The Washington State Department of Financial Institutions (DFI) received information that an entity using the name Apex Servicing has sent faxes to employers in Washington attempting to garnish wages from employee paychecks for alleged loans owed to Inbox Loan and First Loan.
An employer reported receiving a fax labelled as “Wage Assignment Demand Notice.” The fax alleged that the employee had signed a Wage Assignment and authorized Kashia d/b/a Inbox Loan to collect wages https://installmentloansindiana.com/cities/avon/ from the employer to repay the loan. The information received by the employer indicated that Apex Servicing was collecting on the wage assignment on behalf of Kashia d/b/a Inbox Loan. The demand instructed the employer to deduct 15% of the employee’s disposable pay and mail a check to the following address:
A Washington consumer reported receiving a similar “Wage Assignment Demand Notice” at their work. The fax alleged that they had signed a Wage Assignment and authorized Kashia d/b/a First Loan to collect wages from their employer to repay the loan. The information received by the consumer indicated that Apex Servicing was collecting on the wage assignment on behalf of Kashia d/b/a First Loan.
- Apex Servicing is not licensed as a collection agency by the Washington State Department of Licensing (DOL). Apex Servicing is not registered to conduct business in Washington State by the DFI, the Department of Revenue, or the Secretary of State.
- Inbox Loan is not licensed by the Department to conduct business in Washington State. The Department previously issued a Consumer Alert about Inbox Loan, a company asserting to be owned by the Kashia Band of Pomo Indians of the Stewarts Point Rancheria, a federally recognized Indian Tribe. You can find this alert here:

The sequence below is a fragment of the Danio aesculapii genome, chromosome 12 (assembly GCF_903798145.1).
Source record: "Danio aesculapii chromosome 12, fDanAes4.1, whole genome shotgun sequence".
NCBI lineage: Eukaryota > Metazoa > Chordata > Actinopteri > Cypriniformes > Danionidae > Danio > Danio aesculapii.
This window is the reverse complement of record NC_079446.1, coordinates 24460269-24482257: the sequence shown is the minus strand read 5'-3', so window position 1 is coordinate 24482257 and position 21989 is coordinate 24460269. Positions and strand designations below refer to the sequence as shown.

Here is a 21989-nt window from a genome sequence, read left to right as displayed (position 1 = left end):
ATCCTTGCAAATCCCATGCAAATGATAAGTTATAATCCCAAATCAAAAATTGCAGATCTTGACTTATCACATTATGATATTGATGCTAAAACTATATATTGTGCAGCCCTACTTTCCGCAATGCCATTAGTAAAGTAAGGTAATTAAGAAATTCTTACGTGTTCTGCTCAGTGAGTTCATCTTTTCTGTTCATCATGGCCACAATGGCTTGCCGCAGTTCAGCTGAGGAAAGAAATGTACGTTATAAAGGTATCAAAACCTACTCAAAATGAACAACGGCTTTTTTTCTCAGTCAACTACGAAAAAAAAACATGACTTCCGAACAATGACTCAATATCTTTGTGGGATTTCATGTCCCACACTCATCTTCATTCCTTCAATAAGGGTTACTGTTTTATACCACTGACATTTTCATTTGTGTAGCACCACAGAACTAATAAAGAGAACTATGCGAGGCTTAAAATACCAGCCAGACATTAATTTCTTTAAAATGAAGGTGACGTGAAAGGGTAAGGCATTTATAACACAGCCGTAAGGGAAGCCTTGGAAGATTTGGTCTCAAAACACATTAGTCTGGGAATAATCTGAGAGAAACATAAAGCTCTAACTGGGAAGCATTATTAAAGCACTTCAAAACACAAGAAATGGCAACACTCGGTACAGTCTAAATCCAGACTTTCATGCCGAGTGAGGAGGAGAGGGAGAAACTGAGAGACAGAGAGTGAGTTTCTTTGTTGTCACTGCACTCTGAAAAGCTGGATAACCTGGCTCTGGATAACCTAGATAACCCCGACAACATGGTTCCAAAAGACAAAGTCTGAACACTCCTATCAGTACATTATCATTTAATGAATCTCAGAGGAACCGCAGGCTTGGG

- First Loan is not licensed by the Department to conduct business in Washington State. The Department has issued a Consumer Alert about First Loan, a company asserting to be owned by the Elem Indian Colony of Pomo Indians, a federally recognized Indian Tribe.
- Make sure that the entity is licensed.
- Consumers can use the “Verify a License” feature on DFI’s website at dfi.wa.gov to check whether a payday or consumer loan company is licensed to conduct business in the state of Washington.
- Consumers can use the “Search business and professional license” feature on the Department of Licensing’s website at to verify if a collection agency is licensed in Washington.
Consumers are urged to verify license status prior to giving the financial institution, company, or individual any nonpublic personal information, such as social security number or bank account number or access.
Debt Collection Laws
Collection activities by third parties are subject to the federal Fair Debt Collection Practices Act (FDCPA). Consumers should request a written validation notice from a person attempting to collect a debt allegedly owed to a third party. The validation notice must include the amount of the debt, the name of the creditor to whom the debt is owed, and the rights that a consumer has under FDCPA. Consumers should never make payments over the phone to a third party debt collector that refuses to provide a written validation notice. If you have questions regarding debt collection laws please contact the Federal Trade Commission at 1-877-FTC HELP or online at
Important Information For Washington State Consumers
Washington State residents are informed that Washington State law provides in RCW (1)(d) and (3) that a “small loan” made by an unlicensed entity to a person physically located in Washington State is uncollectible and unenforceable in Washington State. A “small loan” is defined in RCW and is a loan that does not exceed $700.
Washington State residents with loans exceeding $700 are informed that Washington State law provides in RCW that fees or interest charged in the making of a nonresidential loan by an unlicensed lender must be refunded to the borrower.